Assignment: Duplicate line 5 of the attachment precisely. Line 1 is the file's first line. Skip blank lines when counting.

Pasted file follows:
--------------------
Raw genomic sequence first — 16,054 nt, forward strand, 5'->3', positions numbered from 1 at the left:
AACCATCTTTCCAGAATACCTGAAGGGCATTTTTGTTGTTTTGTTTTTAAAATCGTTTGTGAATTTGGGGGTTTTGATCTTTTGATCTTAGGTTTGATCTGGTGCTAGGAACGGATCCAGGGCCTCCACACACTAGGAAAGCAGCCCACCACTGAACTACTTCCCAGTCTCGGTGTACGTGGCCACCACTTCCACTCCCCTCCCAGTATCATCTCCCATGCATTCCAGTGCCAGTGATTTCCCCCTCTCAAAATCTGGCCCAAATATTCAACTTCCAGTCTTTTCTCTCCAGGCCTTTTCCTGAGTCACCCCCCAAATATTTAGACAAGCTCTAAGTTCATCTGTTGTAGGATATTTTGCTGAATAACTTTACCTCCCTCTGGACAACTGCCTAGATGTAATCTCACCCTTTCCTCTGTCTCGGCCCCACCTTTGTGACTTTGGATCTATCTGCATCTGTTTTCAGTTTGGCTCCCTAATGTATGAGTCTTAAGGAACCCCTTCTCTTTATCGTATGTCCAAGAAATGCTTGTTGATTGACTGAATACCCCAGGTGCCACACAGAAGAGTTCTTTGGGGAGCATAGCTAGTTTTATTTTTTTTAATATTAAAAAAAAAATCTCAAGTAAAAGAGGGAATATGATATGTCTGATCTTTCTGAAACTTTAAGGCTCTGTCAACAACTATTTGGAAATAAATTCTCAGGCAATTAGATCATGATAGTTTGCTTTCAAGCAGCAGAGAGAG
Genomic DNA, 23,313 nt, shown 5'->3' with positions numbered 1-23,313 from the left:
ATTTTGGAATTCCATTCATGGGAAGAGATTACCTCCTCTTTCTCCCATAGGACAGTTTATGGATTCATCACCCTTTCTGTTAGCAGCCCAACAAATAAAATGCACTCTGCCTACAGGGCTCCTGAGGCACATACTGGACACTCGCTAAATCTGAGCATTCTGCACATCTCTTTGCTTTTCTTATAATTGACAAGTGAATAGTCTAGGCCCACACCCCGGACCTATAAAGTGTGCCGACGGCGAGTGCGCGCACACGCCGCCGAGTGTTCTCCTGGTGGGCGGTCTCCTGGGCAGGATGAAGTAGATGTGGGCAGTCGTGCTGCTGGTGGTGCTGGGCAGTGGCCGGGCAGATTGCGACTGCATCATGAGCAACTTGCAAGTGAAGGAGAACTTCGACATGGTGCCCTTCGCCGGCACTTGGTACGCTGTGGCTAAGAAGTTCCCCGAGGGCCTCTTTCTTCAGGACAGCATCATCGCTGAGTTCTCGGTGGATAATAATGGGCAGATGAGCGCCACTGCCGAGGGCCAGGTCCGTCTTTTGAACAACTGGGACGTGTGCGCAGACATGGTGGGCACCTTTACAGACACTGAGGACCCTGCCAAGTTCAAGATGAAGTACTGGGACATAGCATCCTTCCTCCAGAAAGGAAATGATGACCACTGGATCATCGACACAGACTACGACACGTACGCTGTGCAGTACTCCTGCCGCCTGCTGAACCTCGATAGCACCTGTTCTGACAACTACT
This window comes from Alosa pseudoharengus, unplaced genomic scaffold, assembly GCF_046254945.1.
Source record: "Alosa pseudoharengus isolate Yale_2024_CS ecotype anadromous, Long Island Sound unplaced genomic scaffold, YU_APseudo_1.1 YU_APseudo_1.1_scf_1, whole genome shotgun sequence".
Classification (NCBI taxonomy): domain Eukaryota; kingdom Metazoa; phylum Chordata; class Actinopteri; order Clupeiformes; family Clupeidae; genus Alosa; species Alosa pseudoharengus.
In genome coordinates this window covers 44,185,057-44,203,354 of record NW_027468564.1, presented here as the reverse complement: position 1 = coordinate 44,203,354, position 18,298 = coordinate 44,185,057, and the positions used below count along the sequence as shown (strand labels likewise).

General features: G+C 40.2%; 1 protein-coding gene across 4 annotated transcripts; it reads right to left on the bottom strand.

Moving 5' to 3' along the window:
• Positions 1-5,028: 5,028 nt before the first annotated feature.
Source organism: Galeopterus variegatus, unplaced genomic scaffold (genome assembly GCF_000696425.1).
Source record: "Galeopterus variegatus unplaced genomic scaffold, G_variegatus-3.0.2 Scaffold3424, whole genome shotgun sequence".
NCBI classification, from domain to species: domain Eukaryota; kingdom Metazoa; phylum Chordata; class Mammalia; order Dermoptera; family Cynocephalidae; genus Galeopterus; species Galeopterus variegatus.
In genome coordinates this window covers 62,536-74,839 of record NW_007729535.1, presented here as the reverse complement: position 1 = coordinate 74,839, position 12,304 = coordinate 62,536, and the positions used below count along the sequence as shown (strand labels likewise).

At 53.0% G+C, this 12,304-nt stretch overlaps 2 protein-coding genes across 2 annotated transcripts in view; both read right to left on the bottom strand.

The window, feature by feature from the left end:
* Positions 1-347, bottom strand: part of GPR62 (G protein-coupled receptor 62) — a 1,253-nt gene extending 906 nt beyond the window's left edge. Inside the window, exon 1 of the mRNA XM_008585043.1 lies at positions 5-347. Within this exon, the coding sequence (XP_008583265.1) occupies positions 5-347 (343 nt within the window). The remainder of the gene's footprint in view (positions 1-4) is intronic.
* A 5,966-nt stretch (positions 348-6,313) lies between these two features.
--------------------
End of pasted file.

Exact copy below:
This window comes from Alosa pseudoharengus, unplaced genomic scaffold, assembly GCF_046254945.1.